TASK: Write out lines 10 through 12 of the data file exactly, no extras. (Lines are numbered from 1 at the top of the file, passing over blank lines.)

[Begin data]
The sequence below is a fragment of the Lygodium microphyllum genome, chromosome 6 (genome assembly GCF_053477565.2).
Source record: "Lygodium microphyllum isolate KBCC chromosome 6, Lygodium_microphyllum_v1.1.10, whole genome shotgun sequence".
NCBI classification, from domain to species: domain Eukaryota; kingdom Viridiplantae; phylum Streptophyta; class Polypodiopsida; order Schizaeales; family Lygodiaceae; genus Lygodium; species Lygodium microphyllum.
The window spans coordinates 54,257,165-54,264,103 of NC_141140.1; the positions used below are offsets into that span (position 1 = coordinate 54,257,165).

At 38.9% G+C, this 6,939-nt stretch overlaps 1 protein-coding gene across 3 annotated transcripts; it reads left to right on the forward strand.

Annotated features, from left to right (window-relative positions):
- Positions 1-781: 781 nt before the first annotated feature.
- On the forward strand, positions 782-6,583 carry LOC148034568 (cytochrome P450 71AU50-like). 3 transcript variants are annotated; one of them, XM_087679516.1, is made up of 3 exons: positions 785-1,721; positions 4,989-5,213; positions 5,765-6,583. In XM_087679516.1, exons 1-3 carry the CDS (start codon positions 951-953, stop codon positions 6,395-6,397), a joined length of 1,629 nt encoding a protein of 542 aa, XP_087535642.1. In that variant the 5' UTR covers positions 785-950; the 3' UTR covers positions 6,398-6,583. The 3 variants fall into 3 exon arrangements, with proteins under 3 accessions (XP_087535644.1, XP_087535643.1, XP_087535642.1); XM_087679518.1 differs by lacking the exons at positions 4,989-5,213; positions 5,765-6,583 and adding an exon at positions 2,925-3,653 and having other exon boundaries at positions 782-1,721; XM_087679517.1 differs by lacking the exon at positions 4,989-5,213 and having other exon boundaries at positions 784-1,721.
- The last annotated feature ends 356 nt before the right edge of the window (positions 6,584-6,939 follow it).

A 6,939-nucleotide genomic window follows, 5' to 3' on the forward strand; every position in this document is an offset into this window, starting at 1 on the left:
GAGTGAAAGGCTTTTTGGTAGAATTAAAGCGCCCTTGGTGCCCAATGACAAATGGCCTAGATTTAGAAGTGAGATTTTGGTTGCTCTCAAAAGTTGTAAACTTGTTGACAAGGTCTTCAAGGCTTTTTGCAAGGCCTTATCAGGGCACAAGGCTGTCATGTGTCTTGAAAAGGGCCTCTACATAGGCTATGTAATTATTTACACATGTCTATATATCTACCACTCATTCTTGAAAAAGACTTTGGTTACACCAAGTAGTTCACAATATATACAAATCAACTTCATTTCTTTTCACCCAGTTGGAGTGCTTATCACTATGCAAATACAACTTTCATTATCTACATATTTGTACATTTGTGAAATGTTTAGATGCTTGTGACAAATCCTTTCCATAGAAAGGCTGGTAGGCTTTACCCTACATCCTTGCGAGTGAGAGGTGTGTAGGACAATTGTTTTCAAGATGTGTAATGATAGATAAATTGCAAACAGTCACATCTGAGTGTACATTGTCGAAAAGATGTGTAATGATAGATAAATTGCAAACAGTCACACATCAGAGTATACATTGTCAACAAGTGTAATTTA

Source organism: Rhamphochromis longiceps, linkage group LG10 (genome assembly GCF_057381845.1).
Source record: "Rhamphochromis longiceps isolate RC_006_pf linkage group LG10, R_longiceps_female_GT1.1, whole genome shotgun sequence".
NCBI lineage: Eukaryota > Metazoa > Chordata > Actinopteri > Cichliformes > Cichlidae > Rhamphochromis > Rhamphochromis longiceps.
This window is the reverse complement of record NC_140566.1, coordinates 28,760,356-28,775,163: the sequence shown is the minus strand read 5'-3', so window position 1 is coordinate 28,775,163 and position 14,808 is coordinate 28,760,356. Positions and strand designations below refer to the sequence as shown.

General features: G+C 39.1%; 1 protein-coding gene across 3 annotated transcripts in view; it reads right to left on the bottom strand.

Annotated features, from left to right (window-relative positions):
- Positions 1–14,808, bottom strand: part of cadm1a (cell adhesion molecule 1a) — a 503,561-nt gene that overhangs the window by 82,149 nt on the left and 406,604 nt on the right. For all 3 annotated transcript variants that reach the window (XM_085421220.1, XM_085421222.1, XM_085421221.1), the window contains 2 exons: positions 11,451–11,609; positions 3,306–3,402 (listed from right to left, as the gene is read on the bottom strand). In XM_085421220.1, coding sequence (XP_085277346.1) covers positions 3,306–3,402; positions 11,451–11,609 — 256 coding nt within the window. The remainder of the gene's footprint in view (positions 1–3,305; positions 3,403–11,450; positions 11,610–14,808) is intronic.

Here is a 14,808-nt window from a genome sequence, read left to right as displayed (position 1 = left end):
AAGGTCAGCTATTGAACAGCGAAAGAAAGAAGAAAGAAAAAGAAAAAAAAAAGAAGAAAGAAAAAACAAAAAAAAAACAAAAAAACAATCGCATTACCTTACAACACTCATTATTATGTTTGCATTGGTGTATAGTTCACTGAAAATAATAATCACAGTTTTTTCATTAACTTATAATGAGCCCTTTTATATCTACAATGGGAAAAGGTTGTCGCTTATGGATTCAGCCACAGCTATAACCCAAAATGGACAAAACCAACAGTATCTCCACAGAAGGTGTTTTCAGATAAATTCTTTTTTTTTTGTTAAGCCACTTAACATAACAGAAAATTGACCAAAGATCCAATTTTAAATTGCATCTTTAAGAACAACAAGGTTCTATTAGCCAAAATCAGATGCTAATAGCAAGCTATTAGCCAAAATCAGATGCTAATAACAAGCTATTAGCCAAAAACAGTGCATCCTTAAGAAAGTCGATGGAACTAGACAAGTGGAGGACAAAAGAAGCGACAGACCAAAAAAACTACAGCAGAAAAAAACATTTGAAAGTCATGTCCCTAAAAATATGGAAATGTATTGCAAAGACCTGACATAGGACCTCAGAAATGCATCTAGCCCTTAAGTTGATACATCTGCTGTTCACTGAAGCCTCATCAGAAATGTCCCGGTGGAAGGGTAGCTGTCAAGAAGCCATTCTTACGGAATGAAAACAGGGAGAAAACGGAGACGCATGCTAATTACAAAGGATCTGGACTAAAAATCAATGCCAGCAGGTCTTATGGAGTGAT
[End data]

A 6,939-nucleotide genomic window follows, 5' to 3' on the forward strand; every position in this document is an offset into this window, starting at 1 on the left:
GAGTGAAAGGCTTTTTGGTAGAATTAAAGCGCCCTTGGTGCCCAATGACAAATGGCCTAGATTTAGAAGTGAGATTTTGGTTGCTCTCAAAAGTTGTAAACTTGTTGACAAGGTCTTCAAGGCTTTTTGCAAGGCCTTATCAGGGCACAAGGCTGTCATGTGTCTTGAAAAGGGCCTCTACATAGGCTATGTAATTATTTACACATGTCTATATATCTACCACTCATTCTTGAAAAAGACTTTGGTTACACCAAGTAGTTCACAATATATACAAATCAACTTCATTTCTTTTCACCCAGTTGGAGTGCTTATCACTATGCAAATACAACTTTCATTATCTACATATTTGTACATTTGTGAAATGTTTAGATGCTTGTGACAAATCCTTTCCATAGAAAGGCTGGTAGGCTTTACCCTACATCCTTGCGAGTGAGAGGTGTGTAGGACAATTGTTTTCAAGATGTGTAATGATAGATAAATTGCAAACAGTCACATCTGAGTGTACATTGTCGAAAAGATGTGTAATGATAGATAAATTGCAAACAGTCACACATCAGAGTATACATTGTCAACAAGTGTAATTTA

Source organism: Rhamphochromis longiceps, linkage group LG10 (genome assembly GCF_057381845.1).